Nature starts a weblog about the flu pandemic.
Now the virus is in coastal cities on both sides of South America. It hit Europe two weeks ago, ripping through Paris in just 11 days. In the French capital alone, there were 2.5 million cases and 50,000 dead. That's par for the course — infection rate 25% and mortality 2%, similar to the 1918 pandemic. Extrapolate these numbers, and we're going to have over 30 million dead worldwide. In poor and densely populated countries like India, it could be worse.
Where's next, I asked. Based on passenger data — which had to be prised from the airlines — one epidemiologist was willing to make a guess. "Within two weeks, there." He traced his finger from San Diego to Los Angeles, up to San Francisco. Within another three to four weeks, it'll be the turn of the conurbations along the eastern seaboard.
It's fiction but it might become reality soon.
posted by kika
on May 25, 2005 -
Camouflaged and Walking octopuses
Octopus marginatus and Octopus (Abdopus) aculeatus, that walk along the seafloor using two alternating arms and apparently use the remaining six arms for camouflage.
posted by dov3
on Mar 30, 2005 -
Rainbows, pots of gold, and leprechauns
are images that come to mind on St. Paddy’s Day. They are beautiful
to behold, but how much do you really know about rainbows
? Did you know that there are double
, and supernumerary
rainbows, that no two people ever see the same rainbow
, and that rainbows consist of more than just the ROYGBIV colors
? Rainbows permeate mythology
, and sexuality
. Rainbows are a job
for one, a link to the past
for some, and a hope for the future
posted by debralee
on Mar 17, 2005 -
The strange case of the homosexual necrophiliac duck pushed out the boundaries of knowledge in a rather improbable way when it was recorded by Dutch researcher Kees Moeliker.
posted by Shanachie
on Mar 8, 2005 -
To live in a pristine land ... to roam the wilderness ... to choose a site, cut trees, and build a home ... Thousands have had such dreams, but Richard Proenneke lived them.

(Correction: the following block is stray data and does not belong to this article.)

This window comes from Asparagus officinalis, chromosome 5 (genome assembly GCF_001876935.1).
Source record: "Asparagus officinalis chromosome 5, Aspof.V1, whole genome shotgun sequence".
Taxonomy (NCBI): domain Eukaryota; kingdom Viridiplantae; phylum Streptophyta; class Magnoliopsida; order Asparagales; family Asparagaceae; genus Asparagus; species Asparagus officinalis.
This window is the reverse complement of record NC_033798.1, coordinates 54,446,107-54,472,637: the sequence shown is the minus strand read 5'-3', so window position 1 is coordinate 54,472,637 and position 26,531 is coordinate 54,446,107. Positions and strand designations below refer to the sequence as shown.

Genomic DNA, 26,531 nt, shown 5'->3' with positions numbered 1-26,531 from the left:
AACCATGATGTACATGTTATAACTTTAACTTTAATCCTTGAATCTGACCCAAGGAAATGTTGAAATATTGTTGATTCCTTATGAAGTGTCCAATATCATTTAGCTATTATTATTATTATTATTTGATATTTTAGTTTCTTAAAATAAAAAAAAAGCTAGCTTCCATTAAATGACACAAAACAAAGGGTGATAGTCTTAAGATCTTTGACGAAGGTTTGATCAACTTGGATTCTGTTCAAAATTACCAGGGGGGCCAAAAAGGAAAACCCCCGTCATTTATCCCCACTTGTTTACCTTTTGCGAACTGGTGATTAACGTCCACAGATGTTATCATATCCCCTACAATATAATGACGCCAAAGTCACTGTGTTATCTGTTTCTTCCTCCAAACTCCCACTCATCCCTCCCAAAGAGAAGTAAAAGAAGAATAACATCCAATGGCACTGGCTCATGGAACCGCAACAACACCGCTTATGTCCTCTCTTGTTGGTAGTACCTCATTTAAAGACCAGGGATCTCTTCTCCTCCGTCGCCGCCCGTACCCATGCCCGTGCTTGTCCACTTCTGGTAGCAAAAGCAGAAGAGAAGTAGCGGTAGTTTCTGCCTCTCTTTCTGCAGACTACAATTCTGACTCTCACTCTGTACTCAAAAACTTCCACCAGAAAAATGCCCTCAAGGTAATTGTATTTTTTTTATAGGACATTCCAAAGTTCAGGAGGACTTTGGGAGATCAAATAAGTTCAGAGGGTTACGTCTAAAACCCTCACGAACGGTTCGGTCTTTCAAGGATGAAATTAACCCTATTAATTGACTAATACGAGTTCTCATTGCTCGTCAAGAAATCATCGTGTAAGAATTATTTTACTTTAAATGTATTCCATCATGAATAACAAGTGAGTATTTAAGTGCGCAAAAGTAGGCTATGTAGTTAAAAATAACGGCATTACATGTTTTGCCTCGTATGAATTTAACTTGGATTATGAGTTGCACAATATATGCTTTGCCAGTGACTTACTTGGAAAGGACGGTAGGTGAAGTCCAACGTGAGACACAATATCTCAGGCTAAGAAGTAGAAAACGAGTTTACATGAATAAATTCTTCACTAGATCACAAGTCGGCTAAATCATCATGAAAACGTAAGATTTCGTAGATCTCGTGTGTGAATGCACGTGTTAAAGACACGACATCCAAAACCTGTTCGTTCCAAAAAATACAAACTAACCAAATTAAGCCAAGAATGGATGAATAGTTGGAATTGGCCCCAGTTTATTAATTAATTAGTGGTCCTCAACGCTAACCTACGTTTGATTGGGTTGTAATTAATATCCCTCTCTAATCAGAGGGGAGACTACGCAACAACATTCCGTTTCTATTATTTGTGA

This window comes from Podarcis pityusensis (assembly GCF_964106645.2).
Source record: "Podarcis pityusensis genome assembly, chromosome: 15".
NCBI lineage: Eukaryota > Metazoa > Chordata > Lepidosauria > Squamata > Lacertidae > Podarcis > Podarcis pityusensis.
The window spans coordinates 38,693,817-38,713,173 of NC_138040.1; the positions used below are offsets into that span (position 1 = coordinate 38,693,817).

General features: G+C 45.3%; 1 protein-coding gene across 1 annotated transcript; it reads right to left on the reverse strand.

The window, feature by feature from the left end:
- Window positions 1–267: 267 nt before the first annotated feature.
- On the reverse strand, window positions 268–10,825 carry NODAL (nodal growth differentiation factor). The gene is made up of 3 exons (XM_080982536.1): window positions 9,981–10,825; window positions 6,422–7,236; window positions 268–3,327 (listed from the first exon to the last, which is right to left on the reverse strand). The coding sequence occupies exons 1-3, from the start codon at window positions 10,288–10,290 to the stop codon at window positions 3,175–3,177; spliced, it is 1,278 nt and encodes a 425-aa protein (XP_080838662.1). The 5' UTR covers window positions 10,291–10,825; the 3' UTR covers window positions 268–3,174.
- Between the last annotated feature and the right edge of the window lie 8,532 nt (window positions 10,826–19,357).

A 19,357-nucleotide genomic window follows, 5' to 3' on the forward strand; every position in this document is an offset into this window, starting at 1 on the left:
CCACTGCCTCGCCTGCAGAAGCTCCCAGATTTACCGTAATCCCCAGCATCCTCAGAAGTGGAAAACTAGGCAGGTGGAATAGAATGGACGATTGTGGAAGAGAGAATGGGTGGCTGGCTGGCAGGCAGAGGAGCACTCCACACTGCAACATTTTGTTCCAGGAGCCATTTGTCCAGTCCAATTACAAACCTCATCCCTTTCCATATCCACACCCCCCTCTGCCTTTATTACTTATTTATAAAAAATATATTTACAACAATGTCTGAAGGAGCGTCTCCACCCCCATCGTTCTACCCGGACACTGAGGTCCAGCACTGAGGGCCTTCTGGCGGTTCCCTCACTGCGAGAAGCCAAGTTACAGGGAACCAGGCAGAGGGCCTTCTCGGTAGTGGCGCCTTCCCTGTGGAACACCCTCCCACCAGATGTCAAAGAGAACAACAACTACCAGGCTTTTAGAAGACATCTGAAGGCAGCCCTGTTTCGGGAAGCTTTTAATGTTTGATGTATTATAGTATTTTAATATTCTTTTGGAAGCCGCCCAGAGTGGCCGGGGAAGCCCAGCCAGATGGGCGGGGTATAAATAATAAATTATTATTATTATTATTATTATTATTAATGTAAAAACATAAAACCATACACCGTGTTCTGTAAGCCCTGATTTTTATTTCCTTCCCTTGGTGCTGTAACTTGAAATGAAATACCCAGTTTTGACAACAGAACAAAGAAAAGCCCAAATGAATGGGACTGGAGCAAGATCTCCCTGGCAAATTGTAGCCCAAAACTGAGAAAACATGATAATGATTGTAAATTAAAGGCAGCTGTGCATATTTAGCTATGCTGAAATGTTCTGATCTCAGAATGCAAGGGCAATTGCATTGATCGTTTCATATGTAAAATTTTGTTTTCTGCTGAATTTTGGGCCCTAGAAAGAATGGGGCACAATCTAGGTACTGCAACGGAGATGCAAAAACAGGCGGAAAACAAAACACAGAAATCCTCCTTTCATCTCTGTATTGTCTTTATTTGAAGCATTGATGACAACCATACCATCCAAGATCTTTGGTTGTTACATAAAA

In 1968, at 51 years of age, Richard Proenneke retired to Upper Twin Lakes, Alaska
and using nothing but hand tools, built a cabin
where he lived for the next 30 or so years. He filmed
the cabin's construction (as well as much of nature's wonder) and kept meticulous notes on the back of wall calendars. In 1973, Sam_Keith
produced a book (One Man's Wilderness: An Alaskan Odyssey)
based on Proenneke's journal entries and photography. In 1999, at the age of 82, Proenneke could no longer endure the harsh winters of Alaska and moved to California to be with his family. He
on Easter Sunday, 2003.
posted by a_day_late
on Feb 10, 2005 -
and the Texas Parks and Wildlife Department
announced a pilot program to offer wireless Internet service at five Texas state parks... The wireless service will allow park guests while visiting the park to access the Internet to gain park information, send e-mail or pictures, or just surf the Web, without cords having to physically plug into a network."
Shouldn't be camping be more about nature than technology?
posted by Doohickie
on Dec 16, 2004 -
The Animaris Rhinoceros Transport
: "Since about ten years Theo Jansen